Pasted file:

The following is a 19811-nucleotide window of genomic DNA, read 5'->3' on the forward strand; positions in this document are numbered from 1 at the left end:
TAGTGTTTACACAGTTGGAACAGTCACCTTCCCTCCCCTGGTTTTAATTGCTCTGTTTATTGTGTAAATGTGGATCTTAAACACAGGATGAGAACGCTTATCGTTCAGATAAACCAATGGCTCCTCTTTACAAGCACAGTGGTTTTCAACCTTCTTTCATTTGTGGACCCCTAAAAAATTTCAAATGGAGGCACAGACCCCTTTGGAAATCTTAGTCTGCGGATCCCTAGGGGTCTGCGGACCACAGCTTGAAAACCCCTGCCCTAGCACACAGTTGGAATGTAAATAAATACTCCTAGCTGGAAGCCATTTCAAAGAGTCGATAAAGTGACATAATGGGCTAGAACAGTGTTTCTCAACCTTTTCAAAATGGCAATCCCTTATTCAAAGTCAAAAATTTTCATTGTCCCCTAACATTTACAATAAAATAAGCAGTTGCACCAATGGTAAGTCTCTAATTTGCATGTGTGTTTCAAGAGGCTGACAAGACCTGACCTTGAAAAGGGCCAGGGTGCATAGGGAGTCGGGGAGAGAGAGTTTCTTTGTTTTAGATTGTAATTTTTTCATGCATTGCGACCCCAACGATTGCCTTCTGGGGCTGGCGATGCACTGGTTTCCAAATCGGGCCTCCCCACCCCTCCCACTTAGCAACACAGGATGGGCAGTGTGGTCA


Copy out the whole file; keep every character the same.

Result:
The following is a 19811-nucleotide window of genomic DNA, read 5'->3' on the forward strand; positions in this document are numbered from 1 at the left end:
TAGTGTTTACACAGTTGGAACAGTCACCTTCCCTCCCCTGGTTTTAATTGCTCTGTTTATTGTGTAAATGTGGATCTTAAACACAGGATGAGAACGCTTATCGTTCAGATAAACCAATGGCTCCTCTTTACAAGCACAGTGGTTTTCAACCTTCTTTCATTTGTGGACCCCTAAAAAATTTCAAATGGAGGCACAGACCCCTTTGGAAATCTTAGTCTGCGGATCCCTAGGGGTCTGCGGACCACAGCTTGAAAACCCCTGCCCTAGCACACAGTTGGAATGTAAATAAATACTCCTAGCTGGAAGCCATTTCAAAGAGTCGATAAAGTGACATAATGGGCTAGAACAGTGTTTCTCAACCTTTTCAAAATGGCAATCCCTTATTCAAAGTCAAAAATTTTCATTGTCCCCTAACATTTACAATAAAATAAGCAGTTGCACCAATGGTAAGTCTCTAATTTGCATGTGTGTTTCAAGAGGCTGACAAGACCTGACCTTGAAAAGGGCCAGGGTGCATAGGGAGTCGGGGAGAGAGAGTTTCTTTGTTTTAGATTGTAATTTTTTCATGCATTGCGACCCCAACGATTGCCTTCTGGGGCTGGCGATGCACTGGTTTCCAAATCGGGCCTCCCCACCCCTCCCACTTAGCAACACAGGATGGGCAGTGTGGTCA